John Ford weaves three "Judge Priest" stories together to form a good- natured exploration of honour and small-town politics in the South around the turn of the century. Judge William ...
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John Ford weaves three "Judge Priest" stories together to form a good- natured exploration of honour and small-town politics in the South around the turn of the century. Judge William Priest is involved variously in revealing the real identity of Lucy Lake, reliving his Civil War memories, preventing the lynching of a youth and contesting the elections with Yankee Horace K. Maydew. Written by
Bernard Keane <BKeane2@email.dot.gov.au>
A beautiful about loyalty in a time that never was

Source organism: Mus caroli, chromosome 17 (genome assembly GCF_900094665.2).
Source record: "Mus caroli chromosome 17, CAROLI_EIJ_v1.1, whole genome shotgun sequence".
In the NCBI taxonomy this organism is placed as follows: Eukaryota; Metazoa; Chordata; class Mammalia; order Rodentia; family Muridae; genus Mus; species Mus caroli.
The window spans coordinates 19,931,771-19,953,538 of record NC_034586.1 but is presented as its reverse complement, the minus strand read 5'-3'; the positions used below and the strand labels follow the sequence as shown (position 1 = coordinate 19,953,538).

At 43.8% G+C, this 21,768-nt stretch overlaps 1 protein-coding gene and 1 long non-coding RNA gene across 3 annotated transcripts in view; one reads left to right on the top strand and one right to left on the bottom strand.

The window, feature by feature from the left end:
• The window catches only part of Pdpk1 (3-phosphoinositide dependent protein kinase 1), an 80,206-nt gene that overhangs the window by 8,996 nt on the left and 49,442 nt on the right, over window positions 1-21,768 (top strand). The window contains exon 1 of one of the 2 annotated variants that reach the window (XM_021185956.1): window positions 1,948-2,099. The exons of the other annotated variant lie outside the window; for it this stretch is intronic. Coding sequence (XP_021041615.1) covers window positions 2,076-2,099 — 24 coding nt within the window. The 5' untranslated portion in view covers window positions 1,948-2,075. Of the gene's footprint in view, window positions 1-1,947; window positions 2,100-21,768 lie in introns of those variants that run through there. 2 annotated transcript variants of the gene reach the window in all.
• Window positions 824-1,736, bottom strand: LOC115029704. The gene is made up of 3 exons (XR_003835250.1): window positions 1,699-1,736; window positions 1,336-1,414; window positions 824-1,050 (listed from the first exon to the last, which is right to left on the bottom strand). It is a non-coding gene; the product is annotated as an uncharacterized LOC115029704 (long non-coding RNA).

It is a lovely film to watch. Archie Stout one of fords favorite cameraman, shot it. The last scene where Judge Priest is seen in the doorway echos the last scene in the Searchers. It is a film about loyalty, honor and redemption. But there are scenes where the black people of the town are shown to be childlike, and in awe of their white leaders. This marks the film as a product of a time long past. Some of the scenes of the black people are demeaning. But over all, Judge Preists sense of honor, his fairness to all, his sense of decency looms over the film. Ford makes Judge Priest (played by Charles Winninger in his best role) a heroic figure. But a figure that is isolated even in a crowd. A former bugler he is left to carry on the codes of honor and fairness that the old south thought it contained. People vote for him, return him to office year after year, yet he goes into his home alone. He is man out of his time. A man of the community but set apart from it by his strict adherence to his code. Some of the acting in the film is over acting. But the last fifteen minutes are lovely to watch.
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